Columns Indian Scenario

Need for a nationwide Indian Postdoctoral Association 

Prasad Krishnan

The postdoc community in India is growing, and some formal structures might ensure the comprehensive growth of this talent pool. Prasad Krishnan draws a comparison between the USA and India.

According to the National Institutes of Health (NIH) and National Science Foundation (NSF), a postdoc is An individual who has received a doctoral degree (or equivalent) and is engaged in a temporary and defined period of mentored advanced training to enhance the professional skills and research independence needed to pursue his or her chosen career path. From this definition the key point to be understood is that a postdoc position is not a permanent position. The postdoctoral culture has been in existence in the United States for several decades. The postdoctoral system in the USA used to be disorganized, with the relation between the principal investigator and the postdoc being sacrosanct. The National Academies have produced reports on the postdoctoral system in 1969, 1980, 2000 and 2014. The report in 1969 mentioned the need for studying the postdoctoral phenomenon. The subsequent report, in 1980, identified a few serious concerns of postdocs — lack of prestige, lack of recognized status and diminishing career opportunities.

In the year 2000 came another report, Enhancing the Postdoctoral Experience for Scientists and Engineers, which noticed that postdoctoral training had expanded very rapidly within the USA, but without adequate oversight. The report suggested several measures to improve the situation of postdocs, and was responsible for positive changes — the NIH and many universities created offices of postdoctoral affairs to enhance the experience of postdoc researchers, and the NSF added a requirement to include a mentoring plan for postdocs in any research grant that involved postdocs. Among all the outcomes, the creation of the National Postdoctoral Association (NPA) was most significant.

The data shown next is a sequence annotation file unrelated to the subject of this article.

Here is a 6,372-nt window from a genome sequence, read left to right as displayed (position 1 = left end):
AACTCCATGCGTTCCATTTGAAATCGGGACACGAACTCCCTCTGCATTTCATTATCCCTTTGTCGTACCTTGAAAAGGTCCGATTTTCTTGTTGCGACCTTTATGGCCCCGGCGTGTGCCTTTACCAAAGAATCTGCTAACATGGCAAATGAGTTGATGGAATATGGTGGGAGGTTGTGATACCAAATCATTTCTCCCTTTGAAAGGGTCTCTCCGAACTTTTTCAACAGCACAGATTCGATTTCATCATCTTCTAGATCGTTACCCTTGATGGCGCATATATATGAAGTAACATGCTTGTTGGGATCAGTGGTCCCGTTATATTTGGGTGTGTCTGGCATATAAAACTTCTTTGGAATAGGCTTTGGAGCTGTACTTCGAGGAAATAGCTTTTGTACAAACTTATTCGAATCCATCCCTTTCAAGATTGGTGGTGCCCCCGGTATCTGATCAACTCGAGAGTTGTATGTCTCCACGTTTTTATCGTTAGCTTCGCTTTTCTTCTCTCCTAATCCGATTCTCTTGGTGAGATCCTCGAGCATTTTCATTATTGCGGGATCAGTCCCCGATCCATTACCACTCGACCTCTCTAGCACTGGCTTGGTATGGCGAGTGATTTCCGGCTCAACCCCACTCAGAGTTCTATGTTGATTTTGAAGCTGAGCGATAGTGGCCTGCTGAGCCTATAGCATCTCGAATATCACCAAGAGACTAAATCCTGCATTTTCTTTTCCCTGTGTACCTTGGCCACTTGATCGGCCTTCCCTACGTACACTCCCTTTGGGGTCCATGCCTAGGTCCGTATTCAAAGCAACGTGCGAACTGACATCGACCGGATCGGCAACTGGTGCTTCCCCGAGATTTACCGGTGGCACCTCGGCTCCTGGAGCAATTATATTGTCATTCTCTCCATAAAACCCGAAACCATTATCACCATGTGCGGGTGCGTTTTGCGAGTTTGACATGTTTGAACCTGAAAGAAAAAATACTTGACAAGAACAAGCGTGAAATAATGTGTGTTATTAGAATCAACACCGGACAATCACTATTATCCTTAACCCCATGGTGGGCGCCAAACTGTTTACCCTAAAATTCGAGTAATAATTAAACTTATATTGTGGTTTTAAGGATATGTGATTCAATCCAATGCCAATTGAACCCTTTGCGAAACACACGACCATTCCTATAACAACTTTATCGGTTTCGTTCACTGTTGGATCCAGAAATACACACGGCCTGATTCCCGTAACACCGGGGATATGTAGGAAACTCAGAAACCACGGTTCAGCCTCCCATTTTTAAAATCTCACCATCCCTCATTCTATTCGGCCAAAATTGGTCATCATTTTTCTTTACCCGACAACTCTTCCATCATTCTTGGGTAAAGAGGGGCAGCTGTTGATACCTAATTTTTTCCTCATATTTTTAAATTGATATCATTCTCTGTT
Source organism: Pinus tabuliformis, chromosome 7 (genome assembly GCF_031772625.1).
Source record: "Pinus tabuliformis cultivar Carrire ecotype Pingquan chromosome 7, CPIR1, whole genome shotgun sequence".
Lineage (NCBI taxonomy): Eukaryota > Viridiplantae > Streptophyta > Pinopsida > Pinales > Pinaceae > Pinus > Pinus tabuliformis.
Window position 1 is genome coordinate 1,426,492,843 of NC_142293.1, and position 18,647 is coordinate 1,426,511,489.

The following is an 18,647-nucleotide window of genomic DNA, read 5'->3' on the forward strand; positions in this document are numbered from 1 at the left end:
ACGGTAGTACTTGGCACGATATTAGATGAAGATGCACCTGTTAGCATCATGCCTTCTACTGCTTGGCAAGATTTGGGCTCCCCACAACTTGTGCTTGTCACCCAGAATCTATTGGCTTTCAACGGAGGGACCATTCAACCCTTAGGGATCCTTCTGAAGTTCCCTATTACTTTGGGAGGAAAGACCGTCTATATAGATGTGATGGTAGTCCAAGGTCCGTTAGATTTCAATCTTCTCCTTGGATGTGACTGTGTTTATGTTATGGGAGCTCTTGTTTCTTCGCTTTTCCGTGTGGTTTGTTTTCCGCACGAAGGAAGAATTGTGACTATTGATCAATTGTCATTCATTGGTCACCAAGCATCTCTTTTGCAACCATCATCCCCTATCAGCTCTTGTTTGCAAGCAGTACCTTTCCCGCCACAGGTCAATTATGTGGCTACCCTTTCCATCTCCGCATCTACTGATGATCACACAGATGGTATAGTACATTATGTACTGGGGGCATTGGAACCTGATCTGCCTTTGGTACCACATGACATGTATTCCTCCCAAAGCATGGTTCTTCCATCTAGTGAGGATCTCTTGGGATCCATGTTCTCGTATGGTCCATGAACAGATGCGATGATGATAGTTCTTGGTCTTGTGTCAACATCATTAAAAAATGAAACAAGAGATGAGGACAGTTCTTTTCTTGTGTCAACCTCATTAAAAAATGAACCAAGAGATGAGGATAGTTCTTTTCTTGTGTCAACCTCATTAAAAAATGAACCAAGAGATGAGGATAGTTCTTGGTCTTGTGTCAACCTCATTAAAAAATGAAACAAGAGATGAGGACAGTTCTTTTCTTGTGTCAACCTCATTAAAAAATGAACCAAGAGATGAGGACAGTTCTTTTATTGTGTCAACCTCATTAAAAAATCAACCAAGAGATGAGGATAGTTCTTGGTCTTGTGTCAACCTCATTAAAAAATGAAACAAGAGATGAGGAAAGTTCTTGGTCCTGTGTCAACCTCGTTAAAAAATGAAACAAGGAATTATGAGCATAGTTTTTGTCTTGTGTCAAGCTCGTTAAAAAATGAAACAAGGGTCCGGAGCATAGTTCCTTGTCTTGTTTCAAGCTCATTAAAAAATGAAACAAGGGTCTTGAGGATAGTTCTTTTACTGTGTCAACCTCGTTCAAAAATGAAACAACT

The NPA was formed by a group of postdocs who attended Science’s Nextwave Postdoc Network meeting in 2002. At this meeting, it was decided to create a body that would affect positive change for postdocs across the research landscape of the USA. The initial funding for the NPA came from the Sloan Foundation. The NPA today has close to 200 institutional members and around 2500 individual members. The postdocs in the USA now have a collective voice, and their issues related to salary, working conditions, career prospects, funding etc. are being heard by the NPA and presented more effectively to the concerned authorities like NIH, NSF and Scientific Advisory Committees set up by the Federal Govt. NPA actively advocates the creation of postdoc offices (PDO) in universities and also provides guidance to form postdoctoral associations (PDA). PDOs are offices comprising of at least a senior faculty and administrative staff, meant to facilitate respective organizations in postdoctoral recruitment, appointment, career development and mentoring. PDA on the other hand is the association formed by postdocs to manage their career development, mentoring, social and professional activities along with PDO. Many universities now have very active associations, run by postdocs. In addition, the NPA holds annual meetings to discuss issues related to postdoctoral training, conducts workshops on career development and acts as a liaison between postdocs and policy makers.